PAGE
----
Along with its “Twin City” St Paul on the opposite bank of the Mississippi, Minneapolis has a thriving urban scene, says Olivia Hultgren.
1 - Stone Arch Bridge
Begin your urban exploration at one of Minneapolis’ most photographed landmarks: Stone Arch Bridge. Suspended over the great Mississippi River, this former railway bridge was built in the 1800s and converted into a pedestrian and cycle path in 1994. Stroll across it for the best ground-level view of the city skyline and the man-made St Anthony Falls.
On the west side of Stone Arch lies the Mill City Museum, built within the ruins of what was the world’s largest flour mill before it was destroyed by a fire in 1991. The museum’s designers reinforced the building’s charred walls with steel and added large panes of glass, creating a beautiful contrast of old and new. Get a handle on what the mill was like in operation inside or head up to the observation deck for a panoramic view. mnhs.org/millcity
2 - Tullibee in the North Loop
Head north on West River Parkway and you’ll enter the North Loop, also known as the Warehouse District, where 19th- and 20th-century industrial buildings have been revamped into hipster restaurants and art-centric startups. In the heart of the North Loop, is Tullibee, a Scandinavian-inspired restaurant on the ground floor of Hewing Hotel.
With the largest ethnically Norwegian population in the US, a state forest named after Finland and an accent often mistaken for Swedish, Minnesota retains its Scandinavian influence. Tullibee’s simple, rustic interior and cuisine makes it a great place to sample Minnesota’s backwoods flavours and experience its Nordic heritage. Plus, it’s open from 6.30am to midnight. hewinghotel.com/tullibee-restaurant
3 - Foshay Tower
Walk south towards Downtown Minneapolis and turn right on Nicollet Avenue, along a stretch known as Nicollet Mall, the unofficial shopping capital of the city. You’ll pass hanging flowerpots, locals enjoying upscale food on outdoor patios and numerous skyway crossings (enclosed raised pedestrian walkways); Minneapolis is home to the largest system of enclosed skyways in the world.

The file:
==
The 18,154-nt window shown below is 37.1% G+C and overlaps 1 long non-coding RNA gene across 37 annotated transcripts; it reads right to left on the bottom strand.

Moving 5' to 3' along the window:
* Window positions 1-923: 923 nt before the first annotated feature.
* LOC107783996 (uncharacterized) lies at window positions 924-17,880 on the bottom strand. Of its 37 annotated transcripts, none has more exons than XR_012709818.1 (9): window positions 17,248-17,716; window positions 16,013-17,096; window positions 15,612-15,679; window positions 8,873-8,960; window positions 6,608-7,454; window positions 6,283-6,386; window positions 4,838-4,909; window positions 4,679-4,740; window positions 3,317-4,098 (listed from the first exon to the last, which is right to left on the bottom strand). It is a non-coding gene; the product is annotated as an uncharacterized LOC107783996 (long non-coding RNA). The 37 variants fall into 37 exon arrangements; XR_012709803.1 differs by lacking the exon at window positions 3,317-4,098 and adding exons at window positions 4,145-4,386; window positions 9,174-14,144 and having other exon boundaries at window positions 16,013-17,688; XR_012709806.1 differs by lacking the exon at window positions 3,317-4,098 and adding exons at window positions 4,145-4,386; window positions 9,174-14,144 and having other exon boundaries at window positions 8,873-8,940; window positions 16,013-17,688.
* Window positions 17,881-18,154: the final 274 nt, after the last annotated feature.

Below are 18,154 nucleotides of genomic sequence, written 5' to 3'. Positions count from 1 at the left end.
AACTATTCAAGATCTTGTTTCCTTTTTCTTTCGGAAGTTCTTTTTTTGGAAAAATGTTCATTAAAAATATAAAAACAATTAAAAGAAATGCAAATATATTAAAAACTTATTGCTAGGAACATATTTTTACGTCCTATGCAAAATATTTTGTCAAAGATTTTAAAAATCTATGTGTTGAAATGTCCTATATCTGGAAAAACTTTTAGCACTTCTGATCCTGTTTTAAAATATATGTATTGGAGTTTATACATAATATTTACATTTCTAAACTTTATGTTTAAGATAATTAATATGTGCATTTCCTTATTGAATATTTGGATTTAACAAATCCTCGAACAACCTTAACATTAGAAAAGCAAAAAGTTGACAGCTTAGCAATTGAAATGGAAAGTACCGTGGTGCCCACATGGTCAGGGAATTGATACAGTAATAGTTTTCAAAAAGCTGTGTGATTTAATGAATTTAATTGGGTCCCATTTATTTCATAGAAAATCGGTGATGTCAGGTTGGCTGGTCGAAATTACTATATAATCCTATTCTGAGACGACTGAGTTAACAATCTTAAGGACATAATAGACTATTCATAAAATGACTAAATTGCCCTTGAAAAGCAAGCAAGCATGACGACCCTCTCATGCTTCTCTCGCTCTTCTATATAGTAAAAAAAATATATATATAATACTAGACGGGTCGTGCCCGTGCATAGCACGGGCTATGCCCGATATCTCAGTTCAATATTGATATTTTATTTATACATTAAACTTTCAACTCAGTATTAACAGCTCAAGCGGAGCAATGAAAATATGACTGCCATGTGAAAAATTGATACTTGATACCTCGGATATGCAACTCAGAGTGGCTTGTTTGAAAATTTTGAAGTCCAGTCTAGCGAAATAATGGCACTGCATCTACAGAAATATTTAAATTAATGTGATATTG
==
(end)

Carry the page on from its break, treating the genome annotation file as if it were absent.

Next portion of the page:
Down 8th Street, on the left, you’ll see the Foshay, a light brown 32-storey former office building, its design inspired by the Washington Monument in Washington DC. Now it is a W Hotel, but you can take the lift to the top and enjoy the expansive view of Minneapolis and St Paul from the observation deck, for an admission fee of US$10. wminneapolishotel.com
4 - Walker Art Centre and Sculpture Garden
Continue south on Nicollet Avenue and turn right near the Hyatt Regency, weaving through the inner city greenery of Loring Park. Cross the highway and you’ll see the Spoonbridge and Cherry sculpture, which is just as it sounds: a giant spoon with a red cherry on its rim. Enter the Minneapolis Sculpture Garden, an outdoor park housing more than 40 works of art, including Hahn/Cock, a huge blue rooster, which debuted in London’s Trafalgar Square in 2013.
Next to the gardens is Walker Art Centre, a magnificent metallic and glass structure and one of the most visited museums in the country. Within its crisp silver and white walls, you’ll find a vast array of contemporary art, from simple paintings to moving image collections. walkerart.org
5 - Bde Maka Ska
Minnesota licence plates read “10,000 Lakes”, though in reality the state contains even more. Just a ten-minute taxi ride from the Walker Art Centre is Lake Calhoun, recently renamed Bde Maka Ska to preserve Minnesota’s Native American culture. Among paddleboard rentals and long lines of sailing boats, the lake’s eastern shore boasts a quaint boardwalk.
If you have time and fancy a craft beer, head down West Lake Street to Lynlake Brewery, where the Uptown folk gather amid bare-brick walls and bicycle wheels that hang from the ceiling. Take note when ordering a drink that in the US a pint is 473ml; a UK pint is 568ml. Alternatively, stick around Bde Maka Ska for the sunset, and witness the Minneapolis skyline reflected in the lake’s waters at twilight. lynlakebrewery.com